Because of the variance in timelines for approvals, an understanding of the country, region and site-specific requirements can help navigate the concurrent processes necessary to obtain authorisation for international PASS. However, it is vital that the timelines include time for unforeseen delays, questions, changes and even local public holidays, in order to be realistic. A staggered start is expected in countries where the product is not already available, since the product launch and market access will not be achieved at the same time in all the participating countries.

Site Management and Tools
Well-established relationships with sites are essential to ensure a continuous connection over a number of years. Site and patient burden must be considered to minimise site fatigue over the enrolment and follow-up period. Successful conduct of observational studies in Europe is inversely related to the complexity of the study and the amount of burden placed on a site.

Sites need to be engaged in order to maintain interest specifi cally among site investigators and site staff over the long-term conduct of observational studies. Undertaking ongoing, timely site interactions can benefit and add value to keep sites motivated and the study ‘top of mind’. Issuing simple study-branded aids and materials can also assist with this – for example, easily recognisable binders containing the protocol, patient consent forms and data completion guidelines.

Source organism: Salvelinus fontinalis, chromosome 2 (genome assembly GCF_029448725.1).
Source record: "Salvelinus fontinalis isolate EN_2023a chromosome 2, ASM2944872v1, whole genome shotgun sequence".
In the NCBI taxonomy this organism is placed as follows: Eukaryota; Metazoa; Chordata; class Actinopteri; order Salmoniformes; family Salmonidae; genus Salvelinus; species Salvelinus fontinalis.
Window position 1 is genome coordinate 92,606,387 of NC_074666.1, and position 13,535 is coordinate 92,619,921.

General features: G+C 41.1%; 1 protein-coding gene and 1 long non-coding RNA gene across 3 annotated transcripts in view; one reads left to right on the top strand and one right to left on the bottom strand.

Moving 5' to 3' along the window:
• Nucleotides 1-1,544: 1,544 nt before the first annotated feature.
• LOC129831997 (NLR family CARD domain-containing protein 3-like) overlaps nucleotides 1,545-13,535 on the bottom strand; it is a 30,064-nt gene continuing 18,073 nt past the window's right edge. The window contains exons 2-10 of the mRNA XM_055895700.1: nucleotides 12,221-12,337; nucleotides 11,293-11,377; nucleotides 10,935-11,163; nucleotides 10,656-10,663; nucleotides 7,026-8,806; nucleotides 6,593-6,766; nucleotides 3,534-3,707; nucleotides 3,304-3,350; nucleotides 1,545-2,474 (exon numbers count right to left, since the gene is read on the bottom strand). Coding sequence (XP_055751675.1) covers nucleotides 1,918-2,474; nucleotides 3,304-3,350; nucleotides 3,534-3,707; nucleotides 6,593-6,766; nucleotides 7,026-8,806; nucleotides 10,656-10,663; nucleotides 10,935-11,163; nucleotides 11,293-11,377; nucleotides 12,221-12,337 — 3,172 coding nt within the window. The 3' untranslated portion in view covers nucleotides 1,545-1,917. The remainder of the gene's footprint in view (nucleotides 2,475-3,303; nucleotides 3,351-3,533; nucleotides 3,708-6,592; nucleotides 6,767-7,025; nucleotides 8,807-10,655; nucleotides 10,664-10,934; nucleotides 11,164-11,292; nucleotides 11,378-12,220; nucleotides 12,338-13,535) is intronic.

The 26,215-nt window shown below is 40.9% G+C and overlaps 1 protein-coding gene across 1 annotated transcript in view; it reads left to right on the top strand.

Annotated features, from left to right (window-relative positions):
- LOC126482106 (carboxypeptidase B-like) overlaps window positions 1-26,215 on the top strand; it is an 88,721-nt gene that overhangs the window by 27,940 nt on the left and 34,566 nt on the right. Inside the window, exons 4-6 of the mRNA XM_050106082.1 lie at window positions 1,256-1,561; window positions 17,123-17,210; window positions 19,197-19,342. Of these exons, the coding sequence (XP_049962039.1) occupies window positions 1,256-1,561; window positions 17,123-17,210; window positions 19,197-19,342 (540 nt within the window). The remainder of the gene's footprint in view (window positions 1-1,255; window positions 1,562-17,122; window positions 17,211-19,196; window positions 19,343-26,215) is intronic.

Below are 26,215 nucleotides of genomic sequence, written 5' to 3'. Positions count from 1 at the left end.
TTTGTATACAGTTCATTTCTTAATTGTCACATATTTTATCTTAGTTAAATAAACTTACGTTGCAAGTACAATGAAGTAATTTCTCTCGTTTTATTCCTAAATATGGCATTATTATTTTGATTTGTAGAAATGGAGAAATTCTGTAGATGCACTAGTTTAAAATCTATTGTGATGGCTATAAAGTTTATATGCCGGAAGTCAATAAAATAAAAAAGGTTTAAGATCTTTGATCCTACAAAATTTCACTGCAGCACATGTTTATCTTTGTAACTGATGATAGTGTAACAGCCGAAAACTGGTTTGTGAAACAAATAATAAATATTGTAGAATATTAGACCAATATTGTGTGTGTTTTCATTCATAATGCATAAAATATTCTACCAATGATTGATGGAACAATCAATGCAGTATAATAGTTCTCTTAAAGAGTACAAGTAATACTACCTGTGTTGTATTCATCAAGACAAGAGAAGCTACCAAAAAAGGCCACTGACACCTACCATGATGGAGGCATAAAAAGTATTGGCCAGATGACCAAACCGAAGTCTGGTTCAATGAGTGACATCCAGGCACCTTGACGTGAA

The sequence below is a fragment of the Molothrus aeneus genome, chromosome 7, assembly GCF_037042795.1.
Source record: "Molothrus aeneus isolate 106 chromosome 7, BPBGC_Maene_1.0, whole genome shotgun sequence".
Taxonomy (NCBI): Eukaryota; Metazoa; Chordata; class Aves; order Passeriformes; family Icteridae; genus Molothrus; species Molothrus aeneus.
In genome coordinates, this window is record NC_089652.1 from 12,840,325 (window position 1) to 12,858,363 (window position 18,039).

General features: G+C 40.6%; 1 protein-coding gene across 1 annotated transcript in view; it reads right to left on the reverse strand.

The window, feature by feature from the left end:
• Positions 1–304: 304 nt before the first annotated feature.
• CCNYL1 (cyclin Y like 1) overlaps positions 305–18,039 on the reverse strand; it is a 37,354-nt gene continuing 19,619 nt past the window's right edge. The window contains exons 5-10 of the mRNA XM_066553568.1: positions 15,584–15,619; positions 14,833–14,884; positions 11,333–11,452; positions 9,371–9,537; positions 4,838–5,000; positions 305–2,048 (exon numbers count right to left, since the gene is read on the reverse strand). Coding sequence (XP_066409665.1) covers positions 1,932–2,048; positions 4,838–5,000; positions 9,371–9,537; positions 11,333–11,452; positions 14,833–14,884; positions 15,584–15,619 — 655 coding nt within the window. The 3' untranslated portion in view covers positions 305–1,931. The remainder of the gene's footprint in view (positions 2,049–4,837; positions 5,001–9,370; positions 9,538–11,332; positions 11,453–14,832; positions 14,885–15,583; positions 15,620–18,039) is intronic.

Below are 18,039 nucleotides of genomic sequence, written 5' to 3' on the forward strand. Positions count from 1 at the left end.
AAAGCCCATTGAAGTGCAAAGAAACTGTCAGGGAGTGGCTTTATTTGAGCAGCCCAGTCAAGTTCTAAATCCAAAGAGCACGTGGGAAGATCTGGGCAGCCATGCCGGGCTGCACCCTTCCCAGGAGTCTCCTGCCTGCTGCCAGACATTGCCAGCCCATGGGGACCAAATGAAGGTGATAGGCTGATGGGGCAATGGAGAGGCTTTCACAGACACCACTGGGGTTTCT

Deciding what technology to use to collect large volumes of data on a near real-time basis can often be difficult. Options should allow for rapid data capture, tracking, review and processing – resulting in reduced data cleaning timelines and easily understandable metrics to track progress. Although there is an increased expectation for web-based data collection – appropriate for many segments of the population – this type of data collection may not be convenient or practical for some demographics such as the elderly. Similarly, the set-up costs of such a system may not be justified in smaller studies. These variables all lead to the need for a tailored approach to how data is best captured and processed.

As sponsors continue to face increased regulatory requirements for late-phase studies, a well-qualified operations team is critical to designing the right study to meet its objectives and ensure patient safety.


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Jess Sohal, MSc, is United BioSource Corporation's Executive Director of Clinical Operations in Europe, responsible for the strategic operational oversight of all activities. She has more than 15 years of experience in the clinical research arena, holding senior management posts across multiple therapeutic areas, and leadership positions in R&D, clinical operations and business development. Jess has a Master’s degree in Biology from the University of Manchester and a Bachelor's degree in Biology and Chemistry from Lancashire University.